Stainless steel cookware
may be the most common type of cookware found in a residential
kitchen. Most stainless steel pots
are made up of steel mixed with various other metals to reduce the risk of corrosion and increase the strength of the metal. There is almost always at least 10% chromium in the mix though other metals can include nickel, aluminum, silicon, sulfur, and manganese. It is the combination of these metals that determines the grade of the stainless steel itself. Regardless of the grade of the stainless steel, stainless steel cookware can begin to rust or wear thin with time. Luckily, caring for your stainless steel pieces is easy and can help them last for years.
If you have just finished cooking, wait until the pan or pot has cooled before washing it. Adding cold water to a hot pan or putting a hot pan into a sink
full of water can cause warping. Once the pan has cooled, wash it using warm, soapy water and a dish cloth
or a non-abrasive sponge. Using something like steel wool can scratch the finish off which is not good for the pan or for you as it compromises the cookware. Rinse with clean water and dry with a towel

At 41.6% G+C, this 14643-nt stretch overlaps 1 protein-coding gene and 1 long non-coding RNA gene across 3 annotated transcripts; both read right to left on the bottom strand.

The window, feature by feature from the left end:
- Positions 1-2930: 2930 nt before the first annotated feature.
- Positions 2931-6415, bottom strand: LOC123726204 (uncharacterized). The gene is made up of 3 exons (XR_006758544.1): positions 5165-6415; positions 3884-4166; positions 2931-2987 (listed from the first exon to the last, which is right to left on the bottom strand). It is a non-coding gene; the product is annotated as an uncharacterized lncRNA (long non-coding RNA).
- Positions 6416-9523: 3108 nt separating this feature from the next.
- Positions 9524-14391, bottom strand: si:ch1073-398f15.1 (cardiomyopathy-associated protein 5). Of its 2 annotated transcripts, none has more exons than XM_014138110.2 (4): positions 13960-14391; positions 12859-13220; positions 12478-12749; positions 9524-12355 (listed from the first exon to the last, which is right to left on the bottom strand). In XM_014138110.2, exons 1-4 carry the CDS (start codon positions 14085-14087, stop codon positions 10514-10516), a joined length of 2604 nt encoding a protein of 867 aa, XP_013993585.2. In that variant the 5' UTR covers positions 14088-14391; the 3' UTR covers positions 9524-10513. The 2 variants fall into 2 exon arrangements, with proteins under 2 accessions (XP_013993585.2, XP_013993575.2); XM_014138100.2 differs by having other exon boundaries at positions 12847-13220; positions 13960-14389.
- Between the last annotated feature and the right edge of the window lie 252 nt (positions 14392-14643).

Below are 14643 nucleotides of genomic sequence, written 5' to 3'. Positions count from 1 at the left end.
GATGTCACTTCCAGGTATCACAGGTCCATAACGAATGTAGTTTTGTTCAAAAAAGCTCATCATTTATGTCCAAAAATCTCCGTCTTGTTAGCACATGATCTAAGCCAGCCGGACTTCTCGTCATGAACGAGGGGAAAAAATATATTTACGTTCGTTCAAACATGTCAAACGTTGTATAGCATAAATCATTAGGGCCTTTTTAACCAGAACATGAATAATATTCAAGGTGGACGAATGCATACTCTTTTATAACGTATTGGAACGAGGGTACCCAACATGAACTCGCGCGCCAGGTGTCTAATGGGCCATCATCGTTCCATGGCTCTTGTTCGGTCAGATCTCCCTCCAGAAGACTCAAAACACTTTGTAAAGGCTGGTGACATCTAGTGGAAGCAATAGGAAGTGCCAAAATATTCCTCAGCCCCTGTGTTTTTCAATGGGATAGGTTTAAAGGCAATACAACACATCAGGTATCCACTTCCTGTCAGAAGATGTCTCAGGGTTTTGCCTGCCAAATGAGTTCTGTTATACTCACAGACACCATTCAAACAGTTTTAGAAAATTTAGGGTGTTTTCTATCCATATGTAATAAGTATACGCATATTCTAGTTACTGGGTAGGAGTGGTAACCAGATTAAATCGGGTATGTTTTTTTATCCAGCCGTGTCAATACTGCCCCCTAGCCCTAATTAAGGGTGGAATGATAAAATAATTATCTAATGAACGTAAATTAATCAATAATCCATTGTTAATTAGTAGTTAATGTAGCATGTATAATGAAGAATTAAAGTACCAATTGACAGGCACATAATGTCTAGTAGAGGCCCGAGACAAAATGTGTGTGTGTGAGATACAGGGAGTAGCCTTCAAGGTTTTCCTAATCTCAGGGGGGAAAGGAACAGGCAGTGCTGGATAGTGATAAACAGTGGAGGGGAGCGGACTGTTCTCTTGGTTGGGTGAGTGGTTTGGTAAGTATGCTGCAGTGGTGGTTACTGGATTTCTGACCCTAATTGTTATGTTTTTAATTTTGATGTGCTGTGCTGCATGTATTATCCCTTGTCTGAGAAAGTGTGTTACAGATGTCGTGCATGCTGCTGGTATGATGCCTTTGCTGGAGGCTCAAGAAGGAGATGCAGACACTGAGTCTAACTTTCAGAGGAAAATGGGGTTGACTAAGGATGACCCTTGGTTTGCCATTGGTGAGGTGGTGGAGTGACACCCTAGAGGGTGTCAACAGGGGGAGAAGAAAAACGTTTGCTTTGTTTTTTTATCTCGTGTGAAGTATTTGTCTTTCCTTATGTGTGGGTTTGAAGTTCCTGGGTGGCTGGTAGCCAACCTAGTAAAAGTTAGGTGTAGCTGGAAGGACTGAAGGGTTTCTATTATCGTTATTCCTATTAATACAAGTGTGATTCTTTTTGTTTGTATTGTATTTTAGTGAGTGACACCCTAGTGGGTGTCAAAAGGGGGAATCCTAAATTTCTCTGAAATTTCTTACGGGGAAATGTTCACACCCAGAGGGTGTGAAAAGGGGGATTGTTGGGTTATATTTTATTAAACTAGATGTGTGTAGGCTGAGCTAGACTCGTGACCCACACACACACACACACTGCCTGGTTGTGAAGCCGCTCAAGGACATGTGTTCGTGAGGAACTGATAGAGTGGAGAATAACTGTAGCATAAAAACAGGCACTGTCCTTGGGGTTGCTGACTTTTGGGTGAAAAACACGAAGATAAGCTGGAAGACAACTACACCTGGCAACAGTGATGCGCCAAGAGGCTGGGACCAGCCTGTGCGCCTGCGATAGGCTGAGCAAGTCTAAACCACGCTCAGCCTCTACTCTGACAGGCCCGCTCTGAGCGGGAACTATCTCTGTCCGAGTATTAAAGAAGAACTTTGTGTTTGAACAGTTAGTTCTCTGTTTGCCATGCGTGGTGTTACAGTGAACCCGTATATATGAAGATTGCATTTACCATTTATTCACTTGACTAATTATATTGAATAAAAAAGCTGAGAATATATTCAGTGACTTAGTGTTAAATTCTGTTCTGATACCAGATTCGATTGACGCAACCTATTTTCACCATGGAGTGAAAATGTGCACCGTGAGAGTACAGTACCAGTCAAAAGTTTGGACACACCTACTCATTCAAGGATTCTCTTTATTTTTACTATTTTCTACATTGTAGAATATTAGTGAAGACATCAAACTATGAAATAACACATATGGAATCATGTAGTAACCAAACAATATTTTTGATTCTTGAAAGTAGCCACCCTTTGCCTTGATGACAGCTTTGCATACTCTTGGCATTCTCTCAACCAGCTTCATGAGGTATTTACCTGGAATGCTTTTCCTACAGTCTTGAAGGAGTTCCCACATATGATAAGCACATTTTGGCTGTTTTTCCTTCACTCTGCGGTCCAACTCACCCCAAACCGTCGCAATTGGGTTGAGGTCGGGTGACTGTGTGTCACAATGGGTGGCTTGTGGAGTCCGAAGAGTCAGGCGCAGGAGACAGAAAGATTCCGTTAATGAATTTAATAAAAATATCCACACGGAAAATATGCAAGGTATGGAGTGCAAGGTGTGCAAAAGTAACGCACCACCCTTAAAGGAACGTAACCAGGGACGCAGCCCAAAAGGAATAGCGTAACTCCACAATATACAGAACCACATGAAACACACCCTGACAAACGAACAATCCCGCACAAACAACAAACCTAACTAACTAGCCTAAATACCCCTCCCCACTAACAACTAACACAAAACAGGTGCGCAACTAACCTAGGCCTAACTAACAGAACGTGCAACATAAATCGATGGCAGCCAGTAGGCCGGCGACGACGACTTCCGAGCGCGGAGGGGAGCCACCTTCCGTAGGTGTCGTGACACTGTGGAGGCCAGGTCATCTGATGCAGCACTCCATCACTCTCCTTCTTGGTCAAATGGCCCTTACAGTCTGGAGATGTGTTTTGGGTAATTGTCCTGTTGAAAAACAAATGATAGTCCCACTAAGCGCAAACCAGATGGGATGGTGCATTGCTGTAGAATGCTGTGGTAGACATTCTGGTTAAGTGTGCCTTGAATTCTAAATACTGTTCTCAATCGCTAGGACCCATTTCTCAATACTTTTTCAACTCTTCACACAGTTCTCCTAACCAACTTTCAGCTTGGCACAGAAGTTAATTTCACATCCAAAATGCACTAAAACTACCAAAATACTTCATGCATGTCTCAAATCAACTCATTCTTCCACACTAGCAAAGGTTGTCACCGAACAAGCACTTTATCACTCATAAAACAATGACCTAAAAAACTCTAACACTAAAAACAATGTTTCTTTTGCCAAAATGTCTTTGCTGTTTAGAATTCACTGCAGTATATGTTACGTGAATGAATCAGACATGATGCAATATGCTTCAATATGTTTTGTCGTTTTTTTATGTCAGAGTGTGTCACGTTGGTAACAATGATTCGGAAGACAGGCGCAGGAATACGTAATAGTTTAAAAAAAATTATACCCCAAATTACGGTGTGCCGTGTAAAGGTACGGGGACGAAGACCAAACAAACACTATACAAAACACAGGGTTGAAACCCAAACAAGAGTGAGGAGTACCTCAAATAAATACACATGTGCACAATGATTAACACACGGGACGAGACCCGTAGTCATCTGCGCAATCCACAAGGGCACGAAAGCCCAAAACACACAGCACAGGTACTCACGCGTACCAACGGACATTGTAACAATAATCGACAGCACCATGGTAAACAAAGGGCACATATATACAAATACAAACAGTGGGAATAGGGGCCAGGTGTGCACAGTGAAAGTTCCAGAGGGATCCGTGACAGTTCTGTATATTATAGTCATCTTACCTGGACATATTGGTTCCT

or let it air dry in a dish drain.
If there is food stuck or burnt on to the pan, you can fill the pan with some warm water and sprinkle a bit of baking soda into the water. Let this soak for around 10 minutes or so before using a non-metal spatula to try and loosen the food. Similarly, to remove calcium building (chalky white spots) from your stainless steel cookware, fill the pan with 3-parts water and 1-part vinegar. Bring this mixture to a boil and let it cool before washing the pan like normal.
There are some pots and pans that can be put in the dishwasher
, but most manufacturers recommend hand washing stainless steel cookware to preserve it.